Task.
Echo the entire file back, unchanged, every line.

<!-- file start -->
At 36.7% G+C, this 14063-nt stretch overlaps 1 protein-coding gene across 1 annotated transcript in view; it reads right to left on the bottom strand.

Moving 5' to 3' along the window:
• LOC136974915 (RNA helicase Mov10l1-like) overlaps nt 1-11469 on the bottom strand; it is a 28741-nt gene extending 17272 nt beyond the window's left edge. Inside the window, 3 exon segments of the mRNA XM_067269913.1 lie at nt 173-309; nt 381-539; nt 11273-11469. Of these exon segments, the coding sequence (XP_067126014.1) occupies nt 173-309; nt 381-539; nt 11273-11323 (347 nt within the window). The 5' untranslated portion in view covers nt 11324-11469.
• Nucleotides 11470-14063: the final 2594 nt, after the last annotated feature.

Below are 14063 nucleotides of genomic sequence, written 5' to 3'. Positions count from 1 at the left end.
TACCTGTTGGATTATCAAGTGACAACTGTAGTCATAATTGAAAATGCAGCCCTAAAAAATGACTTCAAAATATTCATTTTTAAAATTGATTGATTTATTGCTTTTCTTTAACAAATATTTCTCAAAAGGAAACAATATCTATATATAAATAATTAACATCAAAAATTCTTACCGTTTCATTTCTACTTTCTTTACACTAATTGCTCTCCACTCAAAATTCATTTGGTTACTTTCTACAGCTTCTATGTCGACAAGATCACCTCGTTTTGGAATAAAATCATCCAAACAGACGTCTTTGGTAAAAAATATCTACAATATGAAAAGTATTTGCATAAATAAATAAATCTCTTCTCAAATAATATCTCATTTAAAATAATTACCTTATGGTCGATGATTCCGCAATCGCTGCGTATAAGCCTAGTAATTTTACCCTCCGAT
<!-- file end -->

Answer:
At 36.7% G+C, this 14063-nt stretch overlaps 1 protein-coding gene across 1 annotated transcript in view; it reads right to left on the bottom strand.

Moving 5' to 3' along the window:
• LOC136974915 (RNA helicase Mov10l1-like) overlaps nt 1-11469 on the bottom strand; it is a 28741-nt gene extending 17272 nt beyond the window's left edge. Inside the window, 3 exon segments of the mRNA XM_067269913.1 lie at nt 173-309; nt 381-539; nt 11273-11469. Of these exon segments, the coding sequence (XP_067126014.1) occupies nt 173-309; nt 381-539; nt 11273-11323 (347 nt within the window). The 5' untranslated portion in view covers nt 11324-11469.
• Nucleotides 11470-14063: the final 2594 nt, after the last annotated feature.

Below are 14063 nucleotides of genomic sequence, written 5' to 3'. Positions count from 1 at the left end.
TACCTGTTGGATTATCAAGTGACAACTGTAGTCATAATTGAAAATGCAGCCCTAAAAAATGACTTCAAAATATTCATTTTTAAAATTGATTGATTTATTGCTTTTCTTTAACAAATATTTCTCAAAAGGAAACAATATCTATATATAAATAATTAACATCAAAAATTCTTACCGTTTCATTTCTACTTTCTTTACACTAATTGCTCTCCACTCAAAATTCATTTGGTTACTTTCTACAGCTTCTATGTCGACAAGATCACCTCGTTTTGGAATAAAATCATCCAAACAGACGTCTTTGGTAAAAAATATCTACAATATGAAAAGTATTTGCATAAATAAATAAATCTCTTCTCAAATAATATCTCATTTAAAATAATTACCTTATGGTCGATGATTCCGCAATCGCTGCGTATAAGCCTAGTAATTTTACCCTCCGAT